In an intense Sunday, Pope Francis on Sept. 20 said a Mass attended by 200,000 people in Havana's Revolution Square, visited Fidel Castro, improvised two speeches, and was welcomed with affection by the Cuban people. Here are some details you might have missed while he was in “the Rome of the Caribbean.” First Communion Five children from parishes in Havana received First Communion from Pope Francis at the Mass in Revolution Square: Melanie de la Caridad Lugo Rodríguez, Sadhiel Mollinedo Estrada, Gabriela Rodríguez Perdigón, Yelani González Pérez, and Jonathan Michel Torres Cruz. This is the first Pope Francis has administered this sacrament on an apostolic journey.  

#elpapaencuba dio la Primera Comunión a cinco ni√±os de La Habana. Una esperanza para la Iglesia en Cuba @aciprensa

— Eduardo Berdejo (@eberdejor) September 20, 2015

Communion on the tongue During the Mass, many priests did everything possible to distribute Communion directly on the tongue to the thousands of faithful in attendance, even though it was permissible to receive in the hand. The pictures speak for themselves.  

Se distribuye la comunión a los asistentes a la Plaza de la Revolución #PapaEnCuba

— Periódico Granma (@Granma_Digital) September 20, 2015

Sun and Rain During the Mass celebrated in Revolution Square the temperature hit 104 degrees. Despite the heat, 200,000 Cubans participated in the Eucharist in a spirit of reverence, arriving before dawn. In the afternoon a light rain began to fall but this did not discourage the thousands of young people who listened to the Pope outside Havana's cathedral.  


An Emmy for the Pope On the flight to Cuba, Pope Francis received a singular gift. Rogelio Mora Tagle, a journalist with Telemundo, gave him the Emmy Award that the TV channel won last year for its coverage of the 2013 conclave in whiche he was elected Bishop of Rome. “What is greater than an award, Holy Father, is the work of all of us who work for Telemundo and all of those who work in Hispanic television in the United States for all the people that live there and are going through difficult times,” the journalist said.  

Honored and grateful to share with @pontifex the #EmmyAward we won during the coverage of his election in 2013.

— Noticias Telemundo (@TelemundoNews) September 19, 2015

Under the patronage of Our Lady of Charity Enthroned on the altar at the Mass said in Revolution Square was a beautiful replica statue of Our Lady of Charity of Cobre, who was named the Patroness of Cuba just 100 years ago by Benedict XV. A statue of the Risen Christ from the Havana cathedral was also brought to the square.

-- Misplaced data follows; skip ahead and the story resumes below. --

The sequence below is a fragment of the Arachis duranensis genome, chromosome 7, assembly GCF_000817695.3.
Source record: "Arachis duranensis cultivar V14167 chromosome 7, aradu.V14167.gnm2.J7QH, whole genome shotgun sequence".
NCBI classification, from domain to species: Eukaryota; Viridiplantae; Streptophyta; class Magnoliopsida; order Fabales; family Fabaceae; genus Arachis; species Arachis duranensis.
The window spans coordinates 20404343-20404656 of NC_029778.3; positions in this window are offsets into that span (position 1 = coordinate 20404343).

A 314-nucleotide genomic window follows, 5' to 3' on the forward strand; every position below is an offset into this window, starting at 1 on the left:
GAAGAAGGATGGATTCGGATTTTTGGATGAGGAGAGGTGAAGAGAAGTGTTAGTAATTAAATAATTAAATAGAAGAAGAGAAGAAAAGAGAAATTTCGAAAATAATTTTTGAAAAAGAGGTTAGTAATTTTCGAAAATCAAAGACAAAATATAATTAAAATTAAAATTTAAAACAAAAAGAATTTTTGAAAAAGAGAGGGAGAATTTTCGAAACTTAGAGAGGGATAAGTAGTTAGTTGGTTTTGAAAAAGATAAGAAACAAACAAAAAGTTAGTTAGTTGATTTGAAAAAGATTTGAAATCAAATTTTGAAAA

La hermosa imagen de la Virgen de la Caridad entronizada en el altar de la Misa que celebró hoy en La Habana el #PapaenCuba

A photo posted by ACI Prensa (@aciprensa) o

Sep 20, 2015 at 8:28am PDT

University student orchestra The Symphonic Orchestra of the University of Fine Arts accompanied the choir during the Mass in Revolution Square, showcasing Cuban music. “Many of us are from this school or graduated from it. It’s a great honor that they chose us for this. We’re really happy. We have worked a lot these last days,” Anabela Eschevez Acosta, a 24 year old from Camagüey, told CNA.  


The flying zuchetto It happened again. When Pope Francis was stepping down from the airplane at José Martí Airport in Havana, the wind played a trick on him again and lifted off his zucchetto. But this time he was able to retrieve it with the help of a member of the papal entourage.  

Popemobile a la Cubana The Cuban popemobile is a Peugeot Hoggar made in Brazil but assembled as papal vehicle in Cuba. The Cuban mechanics decided that the style should be austere and open on the sides so that Pope Francis could greet the people.  

Papamóvil que traslada al #PapaenCuba es Peugeot Hoggar adaptado en la isla fotos @CubaMINREX

— ACI Prensa (@aciprensa) September 21, 2015

Popular chants During the last event of the day, among the thousands of youth who joined Pope Francis on the grounds outside the Havana cathedral, a new and catchy chorus was introduced which they chanted in unison “1, 2 y 3, qué Papa más chévere, qué Papa más chévere, el que nos vino a ver,” or “1, 2, 3, what a really cool Pope, what a really cool Pope, who's come to see us”.